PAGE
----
The Magnus Effect

In certain conditions, a ball with spin can curve the opposite direction we’re used to. This happens with baseballs, soccer balls, etc. on Mars (or anywhere else with a thin enough atmosphere) or with a light, smooth ball on earth. In the normal case (when a ball curves as you’d expect), the air that is passing the ball in the same direction that side of the ball is going, the air “sticks” to the ball and is deflected such that the ball curves towards that side of the ball.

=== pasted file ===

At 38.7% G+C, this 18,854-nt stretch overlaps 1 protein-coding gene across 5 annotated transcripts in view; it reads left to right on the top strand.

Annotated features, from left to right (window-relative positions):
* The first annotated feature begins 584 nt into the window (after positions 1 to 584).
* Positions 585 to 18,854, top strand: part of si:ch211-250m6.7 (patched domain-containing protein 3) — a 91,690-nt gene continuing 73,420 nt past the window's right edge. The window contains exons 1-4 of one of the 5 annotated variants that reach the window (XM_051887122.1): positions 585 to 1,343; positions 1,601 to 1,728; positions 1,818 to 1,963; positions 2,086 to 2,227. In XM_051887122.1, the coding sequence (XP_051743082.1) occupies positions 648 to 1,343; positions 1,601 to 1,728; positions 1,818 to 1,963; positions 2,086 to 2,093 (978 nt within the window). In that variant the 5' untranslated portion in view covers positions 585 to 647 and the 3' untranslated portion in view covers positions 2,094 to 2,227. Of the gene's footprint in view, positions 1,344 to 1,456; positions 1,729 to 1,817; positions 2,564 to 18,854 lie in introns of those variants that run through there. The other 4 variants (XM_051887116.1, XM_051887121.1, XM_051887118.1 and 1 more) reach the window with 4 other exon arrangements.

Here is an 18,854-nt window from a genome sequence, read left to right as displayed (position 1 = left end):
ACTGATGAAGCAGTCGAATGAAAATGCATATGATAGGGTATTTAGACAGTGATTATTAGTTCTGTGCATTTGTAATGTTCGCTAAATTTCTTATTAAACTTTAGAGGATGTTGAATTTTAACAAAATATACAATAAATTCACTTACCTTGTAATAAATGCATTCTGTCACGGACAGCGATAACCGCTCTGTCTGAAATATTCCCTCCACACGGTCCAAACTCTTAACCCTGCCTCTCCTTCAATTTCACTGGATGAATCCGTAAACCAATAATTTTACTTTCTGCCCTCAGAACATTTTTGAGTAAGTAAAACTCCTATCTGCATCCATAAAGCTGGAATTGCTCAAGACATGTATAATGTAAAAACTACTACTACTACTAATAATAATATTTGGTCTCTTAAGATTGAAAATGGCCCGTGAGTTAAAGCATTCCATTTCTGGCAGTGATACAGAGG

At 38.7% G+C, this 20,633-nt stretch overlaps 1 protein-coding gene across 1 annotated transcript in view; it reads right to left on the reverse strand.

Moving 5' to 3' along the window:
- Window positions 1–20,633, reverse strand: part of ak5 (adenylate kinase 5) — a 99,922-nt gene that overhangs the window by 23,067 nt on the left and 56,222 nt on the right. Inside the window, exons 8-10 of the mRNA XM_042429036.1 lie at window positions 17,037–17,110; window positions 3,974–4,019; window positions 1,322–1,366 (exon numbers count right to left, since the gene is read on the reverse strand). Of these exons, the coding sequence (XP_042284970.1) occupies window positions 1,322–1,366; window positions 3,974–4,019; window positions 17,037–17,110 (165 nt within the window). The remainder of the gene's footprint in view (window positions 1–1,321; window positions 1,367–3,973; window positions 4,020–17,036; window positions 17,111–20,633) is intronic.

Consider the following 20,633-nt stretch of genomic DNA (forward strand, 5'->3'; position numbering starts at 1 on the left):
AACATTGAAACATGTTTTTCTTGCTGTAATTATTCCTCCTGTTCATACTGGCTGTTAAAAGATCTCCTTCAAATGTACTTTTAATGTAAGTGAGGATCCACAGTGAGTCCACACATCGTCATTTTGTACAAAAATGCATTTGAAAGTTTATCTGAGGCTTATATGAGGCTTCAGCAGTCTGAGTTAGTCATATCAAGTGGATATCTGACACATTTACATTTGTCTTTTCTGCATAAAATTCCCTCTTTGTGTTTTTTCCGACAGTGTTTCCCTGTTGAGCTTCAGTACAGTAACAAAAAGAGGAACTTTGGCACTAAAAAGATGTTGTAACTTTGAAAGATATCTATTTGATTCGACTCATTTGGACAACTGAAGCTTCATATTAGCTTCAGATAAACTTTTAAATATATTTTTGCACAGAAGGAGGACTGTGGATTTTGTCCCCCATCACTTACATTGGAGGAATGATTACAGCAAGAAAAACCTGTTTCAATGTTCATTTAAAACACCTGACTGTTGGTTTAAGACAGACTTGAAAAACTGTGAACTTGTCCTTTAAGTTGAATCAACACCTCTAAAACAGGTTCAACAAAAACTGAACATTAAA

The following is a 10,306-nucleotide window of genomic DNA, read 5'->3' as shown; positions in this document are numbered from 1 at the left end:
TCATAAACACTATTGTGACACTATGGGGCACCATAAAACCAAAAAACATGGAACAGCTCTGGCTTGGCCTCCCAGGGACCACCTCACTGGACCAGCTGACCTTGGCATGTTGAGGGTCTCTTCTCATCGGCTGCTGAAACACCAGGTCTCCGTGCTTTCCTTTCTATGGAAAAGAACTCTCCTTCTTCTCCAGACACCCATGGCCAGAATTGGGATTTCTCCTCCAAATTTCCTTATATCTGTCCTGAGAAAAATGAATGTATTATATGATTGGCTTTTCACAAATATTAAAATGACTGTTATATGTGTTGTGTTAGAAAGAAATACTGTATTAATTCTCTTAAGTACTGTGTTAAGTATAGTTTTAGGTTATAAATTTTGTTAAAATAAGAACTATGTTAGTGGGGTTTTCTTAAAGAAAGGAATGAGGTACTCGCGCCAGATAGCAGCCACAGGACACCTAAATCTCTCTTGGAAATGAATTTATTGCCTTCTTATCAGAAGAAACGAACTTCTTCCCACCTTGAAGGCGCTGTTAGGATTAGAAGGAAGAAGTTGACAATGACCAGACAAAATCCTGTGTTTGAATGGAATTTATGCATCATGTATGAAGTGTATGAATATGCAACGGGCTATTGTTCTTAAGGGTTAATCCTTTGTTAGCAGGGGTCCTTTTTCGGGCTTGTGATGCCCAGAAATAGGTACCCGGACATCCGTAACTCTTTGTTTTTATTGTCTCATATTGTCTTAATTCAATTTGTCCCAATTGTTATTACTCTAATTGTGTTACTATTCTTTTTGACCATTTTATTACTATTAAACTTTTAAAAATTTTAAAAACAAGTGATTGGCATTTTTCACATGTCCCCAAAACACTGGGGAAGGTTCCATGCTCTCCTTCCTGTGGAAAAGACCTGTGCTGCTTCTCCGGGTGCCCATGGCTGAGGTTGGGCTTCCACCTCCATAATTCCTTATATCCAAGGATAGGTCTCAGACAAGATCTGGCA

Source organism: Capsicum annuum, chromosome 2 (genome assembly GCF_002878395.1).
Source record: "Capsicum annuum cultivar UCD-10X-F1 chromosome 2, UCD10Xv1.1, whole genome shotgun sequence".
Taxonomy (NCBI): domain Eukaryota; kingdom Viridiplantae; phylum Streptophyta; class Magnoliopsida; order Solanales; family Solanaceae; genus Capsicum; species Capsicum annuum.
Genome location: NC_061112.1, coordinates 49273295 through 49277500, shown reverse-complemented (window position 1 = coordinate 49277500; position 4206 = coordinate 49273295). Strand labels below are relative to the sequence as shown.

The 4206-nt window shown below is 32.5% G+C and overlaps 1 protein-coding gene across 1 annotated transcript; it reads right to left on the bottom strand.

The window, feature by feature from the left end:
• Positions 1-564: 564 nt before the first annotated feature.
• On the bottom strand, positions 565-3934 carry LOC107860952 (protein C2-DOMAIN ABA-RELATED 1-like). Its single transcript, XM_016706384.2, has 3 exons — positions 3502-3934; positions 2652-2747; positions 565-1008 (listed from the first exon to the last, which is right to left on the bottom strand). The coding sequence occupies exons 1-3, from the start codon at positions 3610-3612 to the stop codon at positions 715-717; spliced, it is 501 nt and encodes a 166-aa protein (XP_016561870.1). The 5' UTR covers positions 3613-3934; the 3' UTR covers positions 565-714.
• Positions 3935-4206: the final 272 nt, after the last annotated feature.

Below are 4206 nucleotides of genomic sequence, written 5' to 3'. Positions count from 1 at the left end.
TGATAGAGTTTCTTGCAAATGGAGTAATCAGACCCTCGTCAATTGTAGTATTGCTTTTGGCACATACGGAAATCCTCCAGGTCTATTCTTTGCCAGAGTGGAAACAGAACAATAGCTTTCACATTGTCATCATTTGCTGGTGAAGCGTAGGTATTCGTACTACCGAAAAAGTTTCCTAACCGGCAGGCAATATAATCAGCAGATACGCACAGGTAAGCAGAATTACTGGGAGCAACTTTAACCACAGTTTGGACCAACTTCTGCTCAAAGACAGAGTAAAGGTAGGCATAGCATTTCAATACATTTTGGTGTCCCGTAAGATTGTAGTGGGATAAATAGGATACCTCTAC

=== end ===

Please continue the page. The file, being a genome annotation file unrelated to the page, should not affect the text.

For instance, think of a ball with topspin. As it moves forwards, the air passing along the top of the ball will be going against the rotation. This is why balls with topspin drop. The video below is a cool example of the magnus effect.

However, this relies on texture of the ball. In the case of a very light, smooth ball, we can see the opposite behavior. This relies on a laminar flow on the same-direction side and a turbulent flow on the side rotating against the air. As annoying as this girl is, her video has a great description of both the magnus effect and the reverse magnus effect.